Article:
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Lakenheath High School freshman Paul Federinko works on his shooting during practice last week. At 6 feet, 4 inches tall and 240 pounds, Federinko is the biggest player on the Lancers hoops squad. He helped Lakenheath beat Kaiserslautern in his second game with the varsity team.

Lakenheath High School freshman Paul Federinko works on his shooting during practice last week. At 6 feet, 4 inches tall and 240 pounds, Federinko is the biggest player on the Lancers hoops squad. He helped Lakenheath beat Kaiserslautern in his second game with the varsity team. (Mark Abramson / S&S)

Opponents are finding out that defending against Lakenheath super frosh Paul Federinko is no easy feat.

Although Federinko may be just a baby by basketball standards — having only played about a half-dozen games at the varsity level — he is a monster of a man at 6-feet, 4-inches tall and 240 pounds. His brother, junior Alex, is a forward on the team.

When Federinko isn’t defending in the post during the basketball season, he spends his time playing offensive line for the Lancers’ varsity football squad.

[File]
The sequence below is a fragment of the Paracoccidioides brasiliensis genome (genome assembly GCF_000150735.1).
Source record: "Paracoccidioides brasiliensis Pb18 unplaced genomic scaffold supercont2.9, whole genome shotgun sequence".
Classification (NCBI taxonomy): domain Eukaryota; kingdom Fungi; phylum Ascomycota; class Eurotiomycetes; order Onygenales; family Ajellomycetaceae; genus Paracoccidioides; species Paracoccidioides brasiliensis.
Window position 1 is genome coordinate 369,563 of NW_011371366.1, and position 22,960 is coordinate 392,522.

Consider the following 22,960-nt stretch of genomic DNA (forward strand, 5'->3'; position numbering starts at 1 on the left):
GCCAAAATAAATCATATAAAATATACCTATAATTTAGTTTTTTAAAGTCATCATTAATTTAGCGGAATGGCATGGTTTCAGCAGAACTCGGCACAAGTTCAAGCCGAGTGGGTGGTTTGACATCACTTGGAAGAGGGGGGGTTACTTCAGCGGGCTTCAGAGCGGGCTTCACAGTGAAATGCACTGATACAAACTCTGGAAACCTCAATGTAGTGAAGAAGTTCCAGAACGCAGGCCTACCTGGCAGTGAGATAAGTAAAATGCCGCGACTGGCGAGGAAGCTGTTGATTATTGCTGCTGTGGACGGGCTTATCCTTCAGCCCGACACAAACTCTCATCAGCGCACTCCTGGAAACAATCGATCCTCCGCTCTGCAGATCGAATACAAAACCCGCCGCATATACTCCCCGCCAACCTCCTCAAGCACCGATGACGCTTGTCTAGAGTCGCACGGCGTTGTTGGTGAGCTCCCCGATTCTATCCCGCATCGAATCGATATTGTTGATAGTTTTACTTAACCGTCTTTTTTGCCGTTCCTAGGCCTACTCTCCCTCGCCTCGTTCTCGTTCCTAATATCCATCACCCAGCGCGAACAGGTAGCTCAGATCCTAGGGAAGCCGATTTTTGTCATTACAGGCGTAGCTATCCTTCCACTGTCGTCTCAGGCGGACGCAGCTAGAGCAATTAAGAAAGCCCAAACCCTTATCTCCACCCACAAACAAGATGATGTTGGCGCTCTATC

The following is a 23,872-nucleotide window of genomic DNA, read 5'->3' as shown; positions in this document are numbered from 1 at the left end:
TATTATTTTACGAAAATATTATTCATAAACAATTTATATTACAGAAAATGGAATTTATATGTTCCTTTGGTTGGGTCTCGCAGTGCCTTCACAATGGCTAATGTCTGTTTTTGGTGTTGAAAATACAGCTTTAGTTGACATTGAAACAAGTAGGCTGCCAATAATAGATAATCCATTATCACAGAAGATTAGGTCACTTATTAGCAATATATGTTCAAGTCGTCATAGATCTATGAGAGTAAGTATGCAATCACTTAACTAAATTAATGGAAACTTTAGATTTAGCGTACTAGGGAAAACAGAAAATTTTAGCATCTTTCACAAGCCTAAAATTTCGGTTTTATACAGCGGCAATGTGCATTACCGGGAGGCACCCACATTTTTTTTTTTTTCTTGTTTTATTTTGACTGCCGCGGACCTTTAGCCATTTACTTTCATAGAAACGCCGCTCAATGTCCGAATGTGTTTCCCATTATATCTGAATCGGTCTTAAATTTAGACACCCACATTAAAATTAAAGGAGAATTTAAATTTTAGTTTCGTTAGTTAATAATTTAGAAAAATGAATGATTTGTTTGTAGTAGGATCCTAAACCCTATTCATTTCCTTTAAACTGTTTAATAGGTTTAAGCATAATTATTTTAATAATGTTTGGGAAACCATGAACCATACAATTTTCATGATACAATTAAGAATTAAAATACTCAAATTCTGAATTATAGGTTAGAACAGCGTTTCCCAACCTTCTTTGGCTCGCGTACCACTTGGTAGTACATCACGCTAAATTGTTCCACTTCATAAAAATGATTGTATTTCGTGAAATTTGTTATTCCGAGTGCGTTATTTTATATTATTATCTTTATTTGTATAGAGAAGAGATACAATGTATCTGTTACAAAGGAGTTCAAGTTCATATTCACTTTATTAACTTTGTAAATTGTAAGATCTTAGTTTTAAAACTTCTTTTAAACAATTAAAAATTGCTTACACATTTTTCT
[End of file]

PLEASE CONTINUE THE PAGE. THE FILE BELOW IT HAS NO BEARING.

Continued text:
Federinko was promoted to the varsity hoops team last month, and he had an instant impact by scoring the game-tying basket as time expired against Kaiserslautern. He sank the game-winning free throw when he was fouled on that shot.

"For a freshman to step up and hit that, that was big," coach Alan Campbell said about the game-tying shot. "I told him that should not be the highlight of his career."

Federinko credited his heroics against K-town to his being focused and being able to tune out the crowd.

"It was just me and the hoop," the soft-spoken Federinko said.

Federinko admits he still has a lot of work to do on the court to excel at the varsity level, but he said he feels he has made great strides. He said he felt a little lost in his first varsity game against Ramstein, and he knows he is going to get schooled at times by more experienced competition.

"It’s much more quick and fast-paced compared to JV," he said. "I think I have progressively gotten much better. I would like to improve my stamina."

Federinko claims that learning to be aggressive on the football field has helped his hoops game. Football used to be his love, but now it is a toss-up between the two sports, he said.

This off-season, he plans to improve his game by working on his jumping skills. Federinko said he can jump high enough to touch the rim, but he wants to be able to dunk.

Campbell described Federinko as a work in progress but an asset for the team as well.

"He is the closest thing we have to a center," Campbell said. "He is still developing. He understands what we are trying to do. I think he is very teachable and very coachable.

"He is just a big athlete. To be that big this young, he has had some growth spurts."

Campbell added that Federinko is far from being a finished product, but that "he is the kind of athlete we needed. I would love to have four years with him."


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